Bard Vogues In Egypt At Yale Summer Cab

Elizabeth Green Photos At the Yale Cabaret’s tiny basement theater on Park Street, something mystical was unfolding. A scarved, glitter-clad and turbaned soothsayer worked their hands around a glowing glass globe, looking into the future. In wide fishnets, shiny booty shorts and a pink tank top, Charmian begged for her fortune.

“Good now, some excellent fortune! Let me be married / to three kings in a forenoon, and widow them all: / let me have a child at fifty, to whom Herod of Jewry / may do homage: find me to marry me with Octavius / Caesar, and companion me with my mistress,” she cackled.

“You shall outlive the lady whom you serve,” said the soothsayer in a singsong, wispy voice.

“O excellent! I love long life better than fags,” she said. “Figs! I mean figs.” The audience dissolved into laughter

Charmian twirled a pigtail and pulled a cherry lollipop in and out of her mouth. It was drag show. Except it was also Shakespeare. And Mark Antony was about to get screwed, just not in the way he’d envisioned. 

Such is the bridging of worlds in Antony & Cleopatra, on at the Yale Summer Cabaret this Wednesday through Sunday (the play had its first run last weekend; ticket information here). Adapted and directed by Rory Pelsue, it is the first in a summer season of four plays that seek to revisit, rewrite, and bend theatrical history.

One of Shakespeare’s history plays, Antony & Cleopatra tells the story of Mark Antony’s demise at the hands of Octavius Caesar, who conquers him at sea to avenge his wronged sister Octavia (Ben Anderson), and sate his ever-expanding hunger — for more land, more women, more things. Tasked with taming Caesar, Antony is too enraptured by Cleopatra to do things like build consensus and make practical military decisions. We meet him as he falls for her, and proceeds to ride her with abandon. It ultimately costs him both his and his lover’s life.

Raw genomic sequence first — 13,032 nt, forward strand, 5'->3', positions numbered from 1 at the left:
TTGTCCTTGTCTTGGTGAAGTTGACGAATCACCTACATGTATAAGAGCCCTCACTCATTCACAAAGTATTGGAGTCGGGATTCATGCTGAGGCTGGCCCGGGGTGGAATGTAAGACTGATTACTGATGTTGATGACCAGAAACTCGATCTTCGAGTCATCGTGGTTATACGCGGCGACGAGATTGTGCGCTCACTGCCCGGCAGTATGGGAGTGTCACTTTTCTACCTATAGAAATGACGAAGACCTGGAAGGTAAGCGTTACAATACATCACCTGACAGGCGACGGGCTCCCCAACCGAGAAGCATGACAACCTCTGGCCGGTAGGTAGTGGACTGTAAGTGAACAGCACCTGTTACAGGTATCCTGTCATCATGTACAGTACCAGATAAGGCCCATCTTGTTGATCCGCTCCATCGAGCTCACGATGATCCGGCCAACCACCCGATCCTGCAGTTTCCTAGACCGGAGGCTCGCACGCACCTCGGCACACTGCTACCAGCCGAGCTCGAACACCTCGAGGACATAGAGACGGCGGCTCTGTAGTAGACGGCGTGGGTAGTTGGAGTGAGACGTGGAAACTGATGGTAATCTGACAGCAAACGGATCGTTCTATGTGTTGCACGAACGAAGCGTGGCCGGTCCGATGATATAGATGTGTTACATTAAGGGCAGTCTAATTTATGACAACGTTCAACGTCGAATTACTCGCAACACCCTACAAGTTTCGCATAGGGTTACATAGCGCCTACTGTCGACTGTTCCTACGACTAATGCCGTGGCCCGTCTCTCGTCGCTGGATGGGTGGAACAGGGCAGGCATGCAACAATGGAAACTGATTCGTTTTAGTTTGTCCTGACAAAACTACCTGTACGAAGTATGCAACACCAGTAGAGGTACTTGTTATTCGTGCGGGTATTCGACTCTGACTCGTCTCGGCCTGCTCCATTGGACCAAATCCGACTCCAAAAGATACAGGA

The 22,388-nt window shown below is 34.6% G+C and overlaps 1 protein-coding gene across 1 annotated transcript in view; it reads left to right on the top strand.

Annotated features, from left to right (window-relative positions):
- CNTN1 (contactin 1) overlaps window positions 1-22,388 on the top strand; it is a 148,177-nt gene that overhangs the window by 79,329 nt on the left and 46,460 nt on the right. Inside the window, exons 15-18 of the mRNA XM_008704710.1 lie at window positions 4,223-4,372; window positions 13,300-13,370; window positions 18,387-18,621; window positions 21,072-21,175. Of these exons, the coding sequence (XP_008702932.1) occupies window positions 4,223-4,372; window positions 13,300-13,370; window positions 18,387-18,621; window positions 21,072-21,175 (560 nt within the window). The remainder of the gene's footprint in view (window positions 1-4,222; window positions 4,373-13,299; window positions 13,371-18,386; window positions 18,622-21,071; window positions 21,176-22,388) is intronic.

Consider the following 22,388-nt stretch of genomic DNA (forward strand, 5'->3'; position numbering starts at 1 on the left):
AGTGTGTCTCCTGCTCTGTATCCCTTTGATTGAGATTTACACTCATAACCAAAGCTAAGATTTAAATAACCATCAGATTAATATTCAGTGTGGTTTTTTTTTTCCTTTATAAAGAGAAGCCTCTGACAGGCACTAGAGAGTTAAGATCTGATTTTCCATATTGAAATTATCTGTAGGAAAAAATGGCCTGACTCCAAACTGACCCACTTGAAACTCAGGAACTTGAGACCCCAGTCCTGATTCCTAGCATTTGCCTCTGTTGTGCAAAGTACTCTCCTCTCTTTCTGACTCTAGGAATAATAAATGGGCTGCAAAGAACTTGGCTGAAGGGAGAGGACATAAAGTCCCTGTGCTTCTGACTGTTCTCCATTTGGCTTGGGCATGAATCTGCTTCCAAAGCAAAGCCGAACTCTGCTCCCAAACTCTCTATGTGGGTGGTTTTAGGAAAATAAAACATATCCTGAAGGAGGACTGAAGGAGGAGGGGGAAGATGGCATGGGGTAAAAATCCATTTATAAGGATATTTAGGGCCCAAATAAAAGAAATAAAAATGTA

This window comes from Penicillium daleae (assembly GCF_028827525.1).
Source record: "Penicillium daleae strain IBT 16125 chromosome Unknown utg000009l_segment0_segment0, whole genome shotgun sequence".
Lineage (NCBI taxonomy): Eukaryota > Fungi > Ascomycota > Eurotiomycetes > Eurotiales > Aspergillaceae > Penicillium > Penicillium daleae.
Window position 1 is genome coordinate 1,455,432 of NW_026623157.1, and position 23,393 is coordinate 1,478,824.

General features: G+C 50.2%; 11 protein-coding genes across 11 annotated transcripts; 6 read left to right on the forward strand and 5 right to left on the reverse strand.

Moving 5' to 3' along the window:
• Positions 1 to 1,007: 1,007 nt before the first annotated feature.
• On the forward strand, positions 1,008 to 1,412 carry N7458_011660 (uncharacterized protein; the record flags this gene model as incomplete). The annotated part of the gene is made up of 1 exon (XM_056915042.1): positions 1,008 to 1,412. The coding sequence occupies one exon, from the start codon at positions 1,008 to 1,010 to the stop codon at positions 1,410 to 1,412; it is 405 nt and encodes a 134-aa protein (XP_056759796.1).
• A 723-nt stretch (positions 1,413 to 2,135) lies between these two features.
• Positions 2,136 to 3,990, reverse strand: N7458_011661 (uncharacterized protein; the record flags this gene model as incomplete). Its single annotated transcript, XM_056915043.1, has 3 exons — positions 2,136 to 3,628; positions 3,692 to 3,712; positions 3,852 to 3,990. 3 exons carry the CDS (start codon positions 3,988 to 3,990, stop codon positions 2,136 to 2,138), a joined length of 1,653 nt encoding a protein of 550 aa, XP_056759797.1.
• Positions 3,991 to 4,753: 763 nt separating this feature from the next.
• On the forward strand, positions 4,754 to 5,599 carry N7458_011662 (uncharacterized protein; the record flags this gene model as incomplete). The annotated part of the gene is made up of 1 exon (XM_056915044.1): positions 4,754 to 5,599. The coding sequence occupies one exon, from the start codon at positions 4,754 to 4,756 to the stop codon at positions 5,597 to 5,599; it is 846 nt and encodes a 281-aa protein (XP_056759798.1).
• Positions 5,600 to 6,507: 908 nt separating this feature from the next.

In the adaptation — which retains about 90 percent of the original text — Pelsue employs drag to great narrative effect, seizing on an interest in sex and gender (Romans = macho, down to business, straight! Alexandrians = flashy, dramatic, flamboyant!) that’s in the original text. Cleopatra (Erron Crawford) and her ladies Charmian (Arturo Soria) and Iras (Jakeem Powell) are all played by queens, as are some of Antony’s (Hudson Oznowicz) attendants and wife Octavia (Ben Anderson). Caesar (Stephen Lee Johnson) is by contrast a bro dressed from head to foot in white tennis attire.   

Shakespearian? Maybe not in the traditional sense (although the actors in Shakespeare’s time would have all been played by men). But with a deep understanding of drag and the history behind it, the adaptation breathes new life into the verse, coming up with enough touches to make it its own.

That begins with the company’s ear for Shakespeare, and particularly the way Shakespeare writes his Alexandrian characters. From the play’s outset, these characters use elevated, hyped-up language, sometimes parroting each other’s sentences, or leaving glittery trails of words wherever they’ve been. That style of speech isn’t present anywhere else in the play (for instance, in the way Romans talk), or Shakespeare’s other histories. 

But it does sound like something much more recent — drag queens, circa 1990. Think Paris is Burning. When Charmian and Iras exchange witty, cutting banter with a soothsayer near the beginning of the play, they invoke a language not unlike that in drag balls, phrases like “yass” and the practices of voguing, throwing shade, and reading for filth. And they’re just getting started.